New TypeScript Quick Starts and Updates from Build 2017

Last week Microsoft hosted its annual Build conference close to home in Seattle. Build is the single largest developer-focused conference that the company hosts, and draws a huge crowd from around the world!

Going clockwise from the top left: Rob Wormald presenting on Angular, the TypeScript team with Sean Larkin, and two photos of Anders Hejlsberg's presentation.

The TypeScript team had the pleasure of meeting some friendly faces of our community, along with plenty of new people who were excited to learn about and try out TypeScript. If we got the chance to meet and chat with you, thank you for the opportunity to speak and give us your thoughts. It’s humbling to meet our users personally, and we always appreciate getting feedback about the work we’re doing.

New quick starts!

One of the most common things we hear from developers is that while certain technologies might be manageable independently, it quickly becomes difficult to piece together individual components and have them work cohesively. Last year we worked on some “standalone” walkthroughs which gave more guidance, but found that they were still lacking. For instance, our React guide got users as far as getting TypeScript, Webpack, and React, but they were often lost when it came to things like testing, state management, etc.

That’s why, just in time for this year’s Build conference, we launched a new Quick Starts section on our website!



There, we’ve linked to several guides, some written by our team, and others written by domain experts. For example, because Angular’s documentation is so thorough and complete, we’ve decided to link directly to get started with TypeScript and Angular. We did the same for Dojo 2 and Glimmer. When we felt that there was space to deliver best practices with TypeScript, such as with React, Node, Vue, and WeChat, we decided to dive deep and put together joint walkthroughs and samples.

While you can decide to swap any linter, library, or test framework into these starters, our intent is that these technologies together already give you something greater than the sum of their parts.

What’s new in TypeScript and this year’s demos

Build had a ton of great talks this year. For example, our friends on the Angular team came and gave a talk about how TypeScript is used in Angular and at Google.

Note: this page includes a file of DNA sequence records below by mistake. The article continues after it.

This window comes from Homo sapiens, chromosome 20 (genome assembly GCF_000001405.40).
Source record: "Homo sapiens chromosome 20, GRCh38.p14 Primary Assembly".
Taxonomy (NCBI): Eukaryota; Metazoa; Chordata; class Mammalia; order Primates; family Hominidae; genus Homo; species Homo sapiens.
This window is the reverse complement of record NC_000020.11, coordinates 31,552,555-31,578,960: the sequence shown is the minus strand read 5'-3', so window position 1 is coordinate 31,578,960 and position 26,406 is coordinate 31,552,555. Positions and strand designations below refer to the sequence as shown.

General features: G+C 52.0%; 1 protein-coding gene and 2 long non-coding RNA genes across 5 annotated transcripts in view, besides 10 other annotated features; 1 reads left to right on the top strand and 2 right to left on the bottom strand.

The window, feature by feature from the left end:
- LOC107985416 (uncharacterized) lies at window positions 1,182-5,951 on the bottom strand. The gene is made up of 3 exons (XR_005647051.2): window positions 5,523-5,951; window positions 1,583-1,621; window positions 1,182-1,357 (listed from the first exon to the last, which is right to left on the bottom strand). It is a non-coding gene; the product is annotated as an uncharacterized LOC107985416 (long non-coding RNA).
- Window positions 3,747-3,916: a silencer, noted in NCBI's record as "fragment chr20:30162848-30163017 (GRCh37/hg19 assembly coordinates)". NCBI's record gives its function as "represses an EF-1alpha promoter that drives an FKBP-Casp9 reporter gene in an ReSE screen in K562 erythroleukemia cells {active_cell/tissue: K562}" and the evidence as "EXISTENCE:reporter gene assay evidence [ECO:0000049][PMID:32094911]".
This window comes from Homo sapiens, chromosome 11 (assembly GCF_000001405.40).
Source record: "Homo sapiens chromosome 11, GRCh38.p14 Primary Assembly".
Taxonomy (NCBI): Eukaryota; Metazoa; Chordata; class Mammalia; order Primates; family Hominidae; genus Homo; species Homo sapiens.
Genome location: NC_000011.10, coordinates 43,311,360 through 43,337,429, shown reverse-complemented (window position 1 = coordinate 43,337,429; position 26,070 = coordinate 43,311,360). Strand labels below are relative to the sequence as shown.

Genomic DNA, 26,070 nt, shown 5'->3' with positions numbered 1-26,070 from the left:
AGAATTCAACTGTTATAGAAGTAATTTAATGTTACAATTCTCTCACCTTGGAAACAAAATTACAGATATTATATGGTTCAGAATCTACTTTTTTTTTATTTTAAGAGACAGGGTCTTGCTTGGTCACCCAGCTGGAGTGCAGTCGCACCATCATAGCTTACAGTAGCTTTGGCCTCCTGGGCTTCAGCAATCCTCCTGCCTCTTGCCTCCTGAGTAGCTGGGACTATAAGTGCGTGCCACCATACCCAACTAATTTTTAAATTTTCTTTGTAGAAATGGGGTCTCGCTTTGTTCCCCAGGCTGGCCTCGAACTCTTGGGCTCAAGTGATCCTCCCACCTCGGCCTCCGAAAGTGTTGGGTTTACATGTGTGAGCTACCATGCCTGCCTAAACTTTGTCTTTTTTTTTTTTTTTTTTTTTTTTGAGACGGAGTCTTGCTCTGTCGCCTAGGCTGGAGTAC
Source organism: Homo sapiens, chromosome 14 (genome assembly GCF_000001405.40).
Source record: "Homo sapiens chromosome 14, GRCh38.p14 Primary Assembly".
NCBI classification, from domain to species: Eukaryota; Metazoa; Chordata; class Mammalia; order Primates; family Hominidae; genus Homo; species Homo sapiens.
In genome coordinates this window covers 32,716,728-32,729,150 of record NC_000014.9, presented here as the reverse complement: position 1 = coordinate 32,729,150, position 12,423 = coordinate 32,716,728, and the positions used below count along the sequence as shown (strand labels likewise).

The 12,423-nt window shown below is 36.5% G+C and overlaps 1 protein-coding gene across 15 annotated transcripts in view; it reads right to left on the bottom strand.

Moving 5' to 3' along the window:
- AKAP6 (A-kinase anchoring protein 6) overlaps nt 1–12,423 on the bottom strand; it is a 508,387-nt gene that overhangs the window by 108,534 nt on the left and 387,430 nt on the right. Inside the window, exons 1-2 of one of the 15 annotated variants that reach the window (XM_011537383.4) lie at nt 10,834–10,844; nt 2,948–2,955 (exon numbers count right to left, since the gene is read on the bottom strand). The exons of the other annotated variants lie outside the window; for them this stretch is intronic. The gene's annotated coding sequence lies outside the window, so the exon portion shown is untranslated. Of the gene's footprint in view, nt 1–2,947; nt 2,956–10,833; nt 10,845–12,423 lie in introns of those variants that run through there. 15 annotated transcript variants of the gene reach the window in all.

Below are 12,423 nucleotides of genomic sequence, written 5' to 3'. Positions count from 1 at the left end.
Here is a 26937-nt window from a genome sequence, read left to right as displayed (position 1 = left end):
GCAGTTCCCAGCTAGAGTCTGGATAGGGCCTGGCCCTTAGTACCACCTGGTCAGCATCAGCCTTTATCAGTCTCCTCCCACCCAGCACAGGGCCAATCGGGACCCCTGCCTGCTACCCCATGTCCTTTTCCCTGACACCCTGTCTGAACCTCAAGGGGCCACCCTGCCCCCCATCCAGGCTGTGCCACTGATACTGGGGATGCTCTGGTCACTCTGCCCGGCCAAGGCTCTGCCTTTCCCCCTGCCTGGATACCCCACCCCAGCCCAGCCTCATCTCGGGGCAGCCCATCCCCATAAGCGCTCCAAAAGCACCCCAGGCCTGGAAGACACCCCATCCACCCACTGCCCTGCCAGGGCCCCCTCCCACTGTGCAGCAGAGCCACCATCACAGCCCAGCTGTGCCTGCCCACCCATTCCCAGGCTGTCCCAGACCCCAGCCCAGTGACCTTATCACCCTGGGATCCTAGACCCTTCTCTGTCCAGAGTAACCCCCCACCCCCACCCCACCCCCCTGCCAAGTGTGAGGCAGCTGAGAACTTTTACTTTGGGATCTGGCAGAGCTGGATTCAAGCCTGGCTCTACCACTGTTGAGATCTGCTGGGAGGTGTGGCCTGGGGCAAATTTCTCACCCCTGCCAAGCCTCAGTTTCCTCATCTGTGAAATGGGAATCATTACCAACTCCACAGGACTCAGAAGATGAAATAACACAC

From our team, we had a talk from Anders this year on what’s new in TypeScript. His talk featured some new features we’ve been working on, as well as scenarios we’ve been working to support.

Anders was able to show off a few great demos including a SoundCloud client in Angular built by Richard Park, a GitHub crawler from us at Microsoft, and a Vue TodoMVC sample that we ourselves built with TypeScript. We also showed off Emission, an open-source component library built with TypeScript and React Native for Artsy‘s mobile app. Check out our demo repository on GitHub here!

Thank you to everyone whose work we were able to showcase, and we’d like to offer a special thanks to Orta Therox, Eloy Durán, and the other great folks at Artsy who built and collaborated with us to show off Emission!

#iHeartTypeScript

We always love hearing about how TypeScript can make you happier and more productive in your every-day coding. If you’re using TypeScript and you want to let us know that you’re enjoying it, we’d love to see that on Twitter with the #iHeartTypeScript hashtag. And while it’s not as short as iHeartTS (sorry everyone, Taylor Swift already has dibs on that one), using this tag lets us on the team know what exactly makes TypeScript a joy to use for you!

We should also mention that if there’s ever something that we could improve, you should feel free to file an issue with us on GitHub.

We hope those of you reading take a look at our new quick starts and get good use out of them! Keep us posted and let us know what you think on Twitter or in the comments below!